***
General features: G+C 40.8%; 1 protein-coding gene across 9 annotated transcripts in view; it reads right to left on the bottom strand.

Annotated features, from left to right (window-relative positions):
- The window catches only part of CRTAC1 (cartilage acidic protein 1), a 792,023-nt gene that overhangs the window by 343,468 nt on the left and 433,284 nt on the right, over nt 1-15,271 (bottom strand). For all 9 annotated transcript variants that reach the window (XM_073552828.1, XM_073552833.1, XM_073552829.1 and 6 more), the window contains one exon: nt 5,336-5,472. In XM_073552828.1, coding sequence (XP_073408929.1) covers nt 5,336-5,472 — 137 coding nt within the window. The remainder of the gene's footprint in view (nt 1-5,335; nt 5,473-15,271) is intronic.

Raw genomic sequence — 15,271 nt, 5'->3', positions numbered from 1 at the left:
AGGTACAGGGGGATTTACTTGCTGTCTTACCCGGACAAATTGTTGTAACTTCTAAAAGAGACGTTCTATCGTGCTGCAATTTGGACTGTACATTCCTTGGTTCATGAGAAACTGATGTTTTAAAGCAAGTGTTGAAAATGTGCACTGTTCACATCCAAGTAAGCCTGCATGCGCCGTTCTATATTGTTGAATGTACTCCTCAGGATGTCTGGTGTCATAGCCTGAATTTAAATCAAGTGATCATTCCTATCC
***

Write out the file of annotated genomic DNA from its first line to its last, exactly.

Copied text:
General features: G+C 40.8%; 1 protein-coding gene across 9 annotated transcripts in view; it reads right to left on the bottom strand.

Annotated features, from left to right (window-relative positions):
- The window catches only part of CRTAC1 (cartilage acidic protein 1), a 792,023-nt gene that overhangs the window by 343,468 nt on the left and 433,284 nt on the right, over nt 1-15,271 (bottom strand). For all 9 annotated transcript variants that reach the window (XM_073552828.1, XM_073552833.1, XM_073552829.1 and 6 more), the window contains one exon: nt 5,336-5,472. In XM_073552828.1, coding sequence (XP_073408929.1) covers nt 5,336-5,472 — 137 coding nt within the window. The remainder of the gene's footprint in view (nt 1-5,335; nt 5,473-15,271) is intronic.

Raw genomic sequence — 15,271 nt, 5'->3', positions numbered from 1 at the left:
AGGTACAGGGGGATTTACTTGCTGTCTTACCCGGACAAATTGTTGTAACTTCTAAAAGAGACGTTCTATCGTGCTGCAATTTGGACTGTACATTCCTTGGTTCATGAGAAACTGATGTTTTAAAGCAAGTGTTGAAAATGTGCACTGTTCACATCCAAGTAAGCCTGCATGCGCCGTTCTATATTGTTGAATGTACTCCTCAGGATGTCTGGTGTCATAGCCTGAATTTAAATCAAGTGATCATTCCTATCC